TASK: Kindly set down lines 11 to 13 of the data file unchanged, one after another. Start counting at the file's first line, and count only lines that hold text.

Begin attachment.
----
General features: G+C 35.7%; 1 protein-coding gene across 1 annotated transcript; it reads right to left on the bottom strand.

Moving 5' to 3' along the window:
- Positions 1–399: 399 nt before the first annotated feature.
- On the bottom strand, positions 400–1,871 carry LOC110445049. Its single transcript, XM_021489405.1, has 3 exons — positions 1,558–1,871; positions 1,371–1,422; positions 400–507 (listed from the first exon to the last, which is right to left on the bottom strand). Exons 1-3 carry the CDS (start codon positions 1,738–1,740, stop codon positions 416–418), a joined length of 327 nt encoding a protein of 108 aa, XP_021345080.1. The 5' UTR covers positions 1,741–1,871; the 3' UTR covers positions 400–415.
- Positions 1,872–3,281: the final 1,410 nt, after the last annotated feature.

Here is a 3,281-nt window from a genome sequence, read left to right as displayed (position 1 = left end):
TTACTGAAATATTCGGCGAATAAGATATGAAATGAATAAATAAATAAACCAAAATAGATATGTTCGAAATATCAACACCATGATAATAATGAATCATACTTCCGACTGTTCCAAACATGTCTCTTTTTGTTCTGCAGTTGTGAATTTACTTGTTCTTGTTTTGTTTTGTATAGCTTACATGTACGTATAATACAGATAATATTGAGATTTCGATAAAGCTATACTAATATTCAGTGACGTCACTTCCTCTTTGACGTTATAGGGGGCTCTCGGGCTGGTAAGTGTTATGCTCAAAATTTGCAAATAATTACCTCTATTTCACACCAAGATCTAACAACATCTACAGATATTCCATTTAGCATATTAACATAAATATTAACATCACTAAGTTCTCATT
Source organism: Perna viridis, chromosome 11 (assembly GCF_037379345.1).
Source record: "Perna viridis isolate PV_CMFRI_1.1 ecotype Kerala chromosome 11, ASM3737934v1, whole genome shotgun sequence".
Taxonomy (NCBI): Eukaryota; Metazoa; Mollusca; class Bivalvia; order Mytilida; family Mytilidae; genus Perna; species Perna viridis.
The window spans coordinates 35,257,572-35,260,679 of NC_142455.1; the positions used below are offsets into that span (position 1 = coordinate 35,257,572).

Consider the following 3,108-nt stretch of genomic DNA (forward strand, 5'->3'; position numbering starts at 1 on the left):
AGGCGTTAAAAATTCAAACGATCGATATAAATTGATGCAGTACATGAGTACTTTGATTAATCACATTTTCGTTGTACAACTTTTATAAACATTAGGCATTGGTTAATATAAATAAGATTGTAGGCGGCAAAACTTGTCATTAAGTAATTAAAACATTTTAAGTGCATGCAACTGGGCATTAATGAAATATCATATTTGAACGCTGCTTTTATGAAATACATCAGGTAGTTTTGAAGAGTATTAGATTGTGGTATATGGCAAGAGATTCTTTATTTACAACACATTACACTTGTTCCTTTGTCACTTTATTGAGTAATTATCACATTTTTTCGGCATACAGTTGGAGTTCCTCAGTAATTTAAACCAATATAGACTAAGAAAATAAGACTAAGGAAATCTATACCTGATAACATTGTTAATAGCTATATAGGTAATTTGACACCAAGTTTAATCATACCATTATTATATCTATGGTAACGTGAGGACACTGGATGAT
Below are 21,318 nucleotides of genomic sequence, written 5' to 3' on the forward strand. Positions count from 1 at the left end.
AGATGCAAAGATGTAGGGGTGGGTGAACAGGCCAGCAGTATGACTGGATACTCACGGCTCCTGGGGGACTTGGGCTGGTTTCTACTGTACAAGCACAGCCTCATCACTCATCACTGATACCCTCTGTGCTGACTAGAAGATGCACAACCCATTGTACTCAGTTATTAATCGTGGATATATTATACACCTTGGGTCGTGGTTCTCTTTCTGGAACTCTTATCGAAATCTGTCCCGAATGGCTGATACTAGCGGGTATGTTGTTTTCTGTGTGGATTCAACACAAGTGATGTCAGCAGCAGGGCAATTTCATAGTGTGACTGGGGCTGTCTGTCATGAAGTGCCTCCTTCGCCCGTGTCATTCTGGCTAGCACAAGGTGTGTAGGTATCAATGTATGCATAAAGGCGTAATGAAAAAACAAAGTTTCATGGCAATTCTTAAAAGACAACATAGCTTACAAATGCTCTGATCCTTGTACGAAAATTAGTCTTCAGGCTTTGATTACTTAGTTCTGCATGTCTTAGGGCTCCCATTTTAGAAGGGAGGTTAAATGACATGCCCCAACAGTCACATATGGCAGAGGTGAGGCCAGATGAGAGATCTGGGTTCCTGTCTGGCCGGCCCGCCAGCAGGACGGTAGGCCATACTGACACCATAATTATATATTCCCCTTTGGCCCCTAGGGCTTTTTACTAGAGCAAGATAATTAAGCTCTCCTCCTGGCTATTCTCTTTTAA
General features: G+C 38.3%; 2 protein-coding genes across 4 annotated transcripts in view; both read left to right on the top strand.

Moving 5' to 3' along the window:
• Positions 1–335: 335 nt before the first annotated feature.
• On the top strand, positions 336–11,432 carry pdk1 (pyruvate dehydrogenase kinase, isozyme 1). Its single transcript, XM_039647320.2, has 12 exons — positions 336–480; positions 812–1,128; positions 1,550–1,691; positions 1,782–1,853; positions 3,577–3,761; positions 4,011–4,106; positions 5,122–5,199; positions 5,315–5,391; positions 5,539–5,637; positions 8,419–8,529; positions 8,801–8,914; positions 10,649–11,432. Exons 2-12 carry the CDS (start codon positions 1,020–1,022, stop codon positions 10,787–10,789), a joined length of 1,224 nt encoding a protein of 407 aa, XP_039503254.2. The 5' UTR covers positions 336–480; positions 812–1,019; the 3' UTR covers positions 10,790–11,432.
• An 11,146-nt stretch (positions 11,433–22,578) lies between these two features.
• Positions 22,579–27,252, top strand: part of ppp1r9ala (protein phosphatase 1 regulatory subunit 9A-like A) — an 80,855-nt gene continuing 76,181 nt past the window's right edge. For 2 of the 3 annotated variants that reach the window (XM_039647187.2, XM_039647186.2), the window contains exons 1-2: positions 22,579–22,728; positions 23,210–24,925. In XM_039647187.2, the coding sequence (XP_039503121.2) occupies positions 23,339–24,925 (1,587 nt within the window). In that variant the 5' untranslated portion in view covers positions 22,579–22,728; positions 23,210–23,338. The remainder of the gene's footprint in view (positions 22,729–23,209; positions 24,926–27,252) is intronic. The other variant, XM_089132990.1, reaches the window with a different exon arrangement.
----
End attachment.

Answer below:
The window spans coordinates 35,257,572-35,260,679 of NC_142455.1; the positions used below are offsets into that span (position 1 = coordinate 35,257,572).

Consider the following 3,108-nt stretch of genomic DNA (forward strand, 5'->3'; position numbering starts at 1 on the left):
AGGCGTTAAAAATTCAAACGATCGATATAAATTGATGCAGTACATGAGTACTTTGATTAATCACATTTTCGTTGTACAACTTTTATAAACATTAGGCATTGGTTAATATAAATAAGATTGTAGGCGGCAAAACTTGTCATTAAGTAATTAAAACATTTTAAGTGCATGCAACTGGGCATTAATGAAATATCATATTTGAACGCTGCTTTTATGAAATACATCAGGTAGTTTTGAAGAGTATTAGATTGTGGTATATGGCAAGAGATTCTTTATTTACAACACATTACACTTGTTCCTTTGTCACTTTATTGAGTAATTATCACATTTTTTCGGCATACAGTTGGAGTTCCTCAGTAATTTAAACCAATATAGACTAAGAAAATAAGACTAAGGAAATCTATACCTGATAACATTGTTAATAGCTATATAGGTAATTTGACACCAAGTTTAATCATACCATTATTATATCTATGGTAACGTGAGGACACTGGATGAT